When it comes to biotech stocks, the attitude from most investors really is “what have you done for me lately?” You’re always looking for the next thing or data point from a company. It’s what drives the stock action and future price. Get it right and your price surges. Get it wrong and you crash. That’s a problem established biopharma’s Bristol-Myers Squibb (NYSE:BMY) and Celgene (NASDAQ:CELG) know all too well. Both have suffered after several big misses and missteps.
But their fortunes could be changing for the better. That’s because BMY has decided to buyout CELG in one of the healthcare sector’s biggest deals ever.
With the deal, Bristol-Meyers eliminates many of its problems and becomes one of the biggest pharmaceutical stocks targeting cancer and oncology drugs. For Celgene, the deal represents one of the best outcomes for the struggling biotech.
All in all, the BMY/CELG merger could help produce plenty of long-term gains and dividends for years to come.
The Reason for the BMY Buy
Celgene’s woes started back in the fall of 2017, when it warned that a key Crohn’s disease medication failed in trials. That resulted in the firm writing down the drug’s costs and hindering its long-term predictions for revenues. And it needs those revenues. Right now, CELG receives the bulk of its sales from the blockbuster Revlimid. The problem is that Revlimid starts to lose patent protection in 2022. Naturally, shareholders of the biotech high flyer haven’t exactly been pleased and CELG has collapsed over the last few quarters.
For Bristol-Meyers, the situation isn’t as dire, but still not perfect. BMY was one of the first drug producers to introduce cancer medicines that use a patient’s own immune system to fight the disease. Opdivo has become a blockbuster and produces nearly $2 billion in quarterly revenues for Bristol-Meyers. The problem is that rivals have entered the space. Merck & Co.’s (NYSE:MRK) Keytruda is quickly eating Opdivo’s lunch, especially when it comes to lung cancer. Over the summer, Keytruda’s sales surpassed those of Opdivo’s.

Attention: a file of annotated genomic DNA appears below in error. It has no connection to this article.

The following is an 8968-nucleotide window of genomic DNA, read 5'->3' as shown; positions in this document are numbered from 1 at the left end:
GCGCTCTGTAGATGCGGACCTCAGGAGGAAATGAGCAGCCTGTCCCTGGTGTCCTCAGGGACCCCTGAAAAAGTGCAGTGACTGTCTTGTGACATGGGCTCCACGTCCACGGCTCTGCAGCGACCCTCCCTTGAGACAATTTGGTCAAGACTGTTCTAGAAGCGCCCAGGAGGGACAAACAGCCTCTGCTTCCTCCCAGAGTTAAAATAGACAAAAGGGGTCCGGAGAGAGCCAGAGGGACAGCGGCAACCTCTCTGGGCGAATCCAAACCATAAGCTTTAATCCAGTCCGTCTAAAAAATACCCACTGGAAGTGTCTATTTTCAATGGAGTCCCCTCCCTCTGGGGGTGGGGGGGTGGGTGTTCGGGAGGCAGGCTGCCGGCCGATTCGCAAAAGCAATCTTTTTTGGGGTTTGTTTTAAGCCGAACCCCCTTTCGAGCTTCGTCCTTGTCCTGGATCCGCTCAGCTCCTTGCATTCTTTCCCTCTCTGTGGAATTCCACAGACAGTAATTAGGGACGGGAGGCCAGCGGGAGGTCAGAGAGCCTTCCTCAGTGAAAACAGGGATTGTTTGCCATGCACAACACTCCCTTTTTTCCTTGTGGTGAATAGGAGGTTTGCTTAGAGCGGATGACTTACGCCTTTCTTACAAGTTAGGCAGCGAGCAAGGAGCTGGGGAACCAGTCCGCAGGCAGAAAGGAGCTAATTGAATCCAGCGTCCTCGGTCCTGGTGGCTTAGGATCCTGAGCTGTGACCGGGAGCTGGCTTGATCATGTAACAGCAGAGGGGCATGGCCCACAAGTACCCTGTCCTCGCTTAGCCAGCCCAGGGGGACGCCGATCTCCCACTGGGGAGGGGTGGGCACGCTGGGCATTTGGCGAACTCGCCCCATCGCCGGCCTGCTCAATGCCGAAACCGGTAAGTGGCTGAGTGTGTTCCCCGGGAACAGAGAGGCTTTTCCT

With these two situations, you had two of the biggest cancer-focused drug companies floundering. Bristol-Myers shares declined more than 15% last year, while Celgene plunged by 39%. And with that, BMY saw an opportunity. For the price of a cool $74 billion in cash and stock, Bristol-Meyers is pulling the trigger on Celgene and buying it out.
BMY Is Getting a Heck of a Deal With CELG
Initially, investors weren’t too pleased with the buyout offer. Shares of BMY tanked nearly 14% on the news. However, the dip may be a great opportunity to snag-up Bristol-Meyers for the long haul. The reality is, BMY is going to become one of the names when it comes to cancer and hold the richest oncology portfolio in the healthcare sector.
With the buyout, Bristol-Meyers will now have top cancer medicines Opdivo, Yervoy, Revlimid and Pomalyst under its umbrella. These are all proven blockbuster money makers and despite the patent cliff for Revlimid, BMY should be able to pull billions in revenue from the drug before generic competition sets in. Moreover, there are some opportunities to potentially “kick the can” on the expiration for a few more years until 2026.
Adding in the rest of CELG’s rheumatoid arthritis portfolio and BMY’s top cardiovascular franchise, and Bristol-Meyers should have nine drugs making at least a billion in annual sales.
What really should make investors happy about the buyout is the future and CELG’s rich pipeline. As the firm sought to counteract the Revlimid problem, it has invested big time in its pipeline. This included Celgene’s $9 billion purchase of Juno Therapeutics last year and a lucrative partnership with Bluebird Bio (NASDAQ:BLUE). These moves created four more cancer-fighting medications, including a new CAR-T cell therapy. According to Celgene, these four drugs, as well as a Ozanimod- multiple sclerosis drug under review from the FDA, will produce roughly $15 billion in near-term revenue opportunities.
All in all, the deal sets up Bristol-Meyers to be the top dog when it comes to cancer research.
And there’s more to like. For one thing, the boost from CELG is expected to increase Bristol-Myers Squibb’s earnings-per-share by 40% or more in the first full year after the merger and produce an insane $45 billion in cash flows over the resulting three years after it closes. BMY announced an additional $5 billion share buyback along with the deal.
Time to Buy BMY Stock
The deal is truly a good one for BMY over the long haul. It creates plenty of synergies, pipeline potential and near-term revenue opportunities. Yes, they will have to deal with the Revlimid patent problem, which is investors’ main concern. But it’s not like the drug is dying today and it’s still seeing expanding sales and cash flows. And that pipeline is full of potential. With the CELG buyout, Bristol-Meyers is truly transforming itself into becoming the top dog in cancer.
Given the market’s reaction and the huge drop in BMY stock, investors with a long-term focus may want to start nibbling at shares of the biopharma. With the reaction dip, Bristol-Meyers can now be had for a forward price-to-earnings ratio of less than 11 and a dividend yield of 3.63%. That’s dirt cheap and it makes it a steal on its own. Even more so because it doesn’t account for anything Celgene adds to the equation.
In the end, the deal puts to bed the problems that were facing Celgene and boosts Bristol-Meyers long-term capabilities.
As of the time of writing, Aaron Levitt was long CELG and will vote in favor of the buyout. If BMY drops more, he’ll start a position.
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